In 1969 The Royal Horse Guards (The Blues) were amalgamated with the Royal Dragoons (1st Dragoons) to form a new Regiment in the Household Cavalry, called “The Blues and Royals”.
The Royal Horse Guards were directly descended from the Regiment of Horse raised by Oliver Cromwell in 1650 to fight with the Parliamentary Army in the Civil War. After the Restoration of the Monarchy in 1660, King Charles II took over the Regiment and under the command of the Earl of Oxford (Aubrey de Vere) it was renamed the “Royal Regiment of Horse”. In time this Regiment became associated with the Earl’s livery, Oxford Blue and after about 1690 it was nicknamed “The Oxford Blues”. In 1750 this nickname was incorporated into the offical name of the Regiment which became “The Royal Horse Guards Blue”. In 1819 their title was again changed to “Royal Horse Guards (The Blues) and in 1820, as a compliment to their Colonel, The Duke of Wellington, and to acknowledge their courageous and distinguished service at the Battle of Waterloo in 1815, “The Blues” were granted the full status of “The Household Cavalry”.
Dragoons were mounted infantrymen, equipped with muskets, who could ride into battle, dismount and fight on foot. Their use offered field commanders the opportunity to combine mobility and firepower into a battle winning combination. The soldiers of the Dragoons were considered elite as they had to combine personal initiative, courage and a variety of skills to be effective. These were the kind of fighting men who made up the Dragoon Regiments.
The Royal Dragoons (1st Dragoons) were, until their amalgamation with the Blues, the oldest Cavalry Regiment with its own connections. Raised in 1661 as “The Tangier Horse”, the 1st Dragoons spent 20 years fighting the Moors in Spain. Thereafter they took part in the Wars of the Spanish and Austrian Succession (1740-48), The Seven Years War (1756-63), and the Peninsular Campaign against Napoleon (1808-14). In 1854 the 1st Dragoons took part in the famous Charge of the Heavy Brigade at Balaclava and later fought in Egypt and South Africa (1899-1902). During the First World War they served as infantrymen and in the trenches in France; between the Wars the Regiment, like most mounted units, were equipped with tanks and it was as mechanised troops they fought in the Second World War in North Africa, Italy and North-West Europe.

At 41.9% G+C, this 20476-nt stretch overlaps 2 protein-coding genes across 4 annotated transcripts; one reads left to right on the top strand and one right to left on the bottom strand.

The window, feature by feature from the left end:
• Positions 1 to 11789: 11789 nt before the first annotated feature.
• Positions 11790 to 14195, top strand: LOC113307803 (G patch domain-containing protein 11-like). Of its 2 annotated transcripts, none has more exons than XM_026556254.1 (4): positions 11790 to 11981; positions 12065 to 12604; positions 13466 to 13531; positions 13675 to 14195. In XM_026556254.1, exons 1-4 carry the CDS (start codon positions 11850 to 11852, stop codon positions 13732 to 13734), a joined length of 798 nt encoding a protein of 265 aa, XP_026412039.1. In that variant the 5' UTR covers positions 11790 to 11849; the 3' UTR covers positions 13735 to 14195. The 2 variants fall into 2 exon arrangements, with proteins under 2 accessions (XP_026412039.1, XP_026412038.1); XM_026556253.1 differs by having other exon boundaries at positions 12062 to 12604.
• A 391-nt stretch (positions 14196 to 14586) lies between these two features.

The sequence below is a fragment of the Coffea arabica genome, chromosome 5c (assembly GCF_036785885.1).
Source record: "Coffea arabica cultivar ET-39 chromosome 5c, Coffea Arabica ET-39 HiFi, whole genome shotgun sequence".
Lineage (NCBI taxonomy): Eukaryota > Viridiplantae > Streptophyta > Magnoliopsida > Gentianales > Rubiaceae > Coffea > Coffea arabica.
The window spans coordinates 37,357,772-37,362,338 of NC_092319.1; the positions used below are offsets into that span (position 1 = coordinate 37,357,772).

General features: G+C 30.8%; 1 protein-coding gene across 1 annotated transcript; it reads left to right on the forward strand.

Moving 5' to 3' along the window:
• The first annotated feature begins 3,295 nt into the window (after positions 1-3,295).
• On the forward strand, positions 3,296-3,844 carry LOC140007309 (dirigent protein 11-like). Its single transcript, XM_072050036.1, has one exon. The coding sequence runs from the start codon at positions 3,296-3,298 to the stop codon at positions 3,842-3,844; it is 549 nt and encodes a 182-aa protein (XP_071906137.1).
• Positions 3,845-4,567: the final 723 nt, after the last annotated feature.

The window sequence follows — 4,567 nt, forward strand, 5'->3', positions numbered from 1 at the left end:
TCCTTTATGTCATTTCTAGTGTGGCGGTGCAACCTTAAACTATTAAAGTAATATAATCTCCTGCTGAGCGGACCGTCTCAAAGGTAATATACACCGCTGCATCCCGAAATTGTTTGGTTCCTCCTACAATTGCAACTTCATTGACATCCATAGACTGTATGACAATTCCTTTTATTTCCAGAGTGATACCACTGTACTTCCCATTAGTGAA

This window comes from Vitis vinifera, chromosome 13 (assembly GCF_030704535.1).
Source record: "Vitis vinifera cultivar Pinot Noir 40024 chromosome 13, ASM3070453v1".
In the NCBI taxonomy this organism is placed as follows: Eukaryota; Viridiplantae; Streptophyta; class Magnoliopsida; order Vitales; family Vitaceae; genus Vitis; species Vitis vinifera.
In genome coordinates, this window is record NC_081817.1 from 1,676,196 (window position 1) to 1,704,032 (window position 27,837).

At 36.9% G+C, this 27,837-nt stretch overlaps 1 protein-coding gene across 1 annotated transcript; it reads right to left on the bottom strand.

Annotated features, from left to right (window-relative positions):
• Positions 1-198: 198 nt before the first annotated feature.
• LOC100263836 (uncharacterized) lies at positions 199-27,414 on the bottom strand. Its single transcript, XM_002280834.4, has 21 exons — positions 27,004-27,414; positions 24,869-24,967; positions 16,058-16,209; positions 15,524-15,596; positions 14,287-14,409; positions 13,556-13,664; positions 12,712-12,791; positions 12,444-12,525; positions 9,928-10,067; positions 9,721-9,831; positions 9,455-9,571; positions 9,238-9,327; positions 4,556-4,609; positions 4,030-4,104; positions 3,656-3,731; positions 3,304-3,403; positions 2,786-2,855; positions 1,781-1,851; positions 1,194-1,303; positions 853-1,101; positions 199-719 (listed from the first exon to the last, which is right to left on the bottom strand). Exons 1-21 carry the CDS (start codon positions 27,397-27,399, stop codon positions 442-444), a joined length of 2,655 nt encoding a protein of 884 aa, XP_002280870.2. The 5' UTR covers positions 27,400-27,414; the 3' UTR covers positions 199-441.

The Blues and Royals and The Life Guards have now combined to form the Household Cavalry Regiment based at Windsor in the south of England. As well as undertaking their ceremonial duties, the Regiment provides light reconnaissance support for the 5th Airborne Brigade. In 1982 two troops of the Blues and Royals fought with distinction in the Falkland Islands.
The statuette depicts a mounted trooper of The Blues and Royals undertaking ceremonial duties London. The steel curass worn by both The Life Guards and The Blues and Royals is now the only ceremonial body-armour still worn by any British soldier. Their white metal helmet with brass ornamentation copies the ‘Prince Albert’ pattern (1842) and is completed with a red helmet plume made from horsehair.
The Blues and Royals were combined with the Life Guards in 1993 to form The Household Cavalry Mounted Regiment which is based in Windsor. As well as undertaking their ceremonial duties the Regiment continues to provide light reconnaissance support to 5 Airborne Brigade.
Trot Past: Keel Row
Quick: Regimental Quick March of the Blues and Royals
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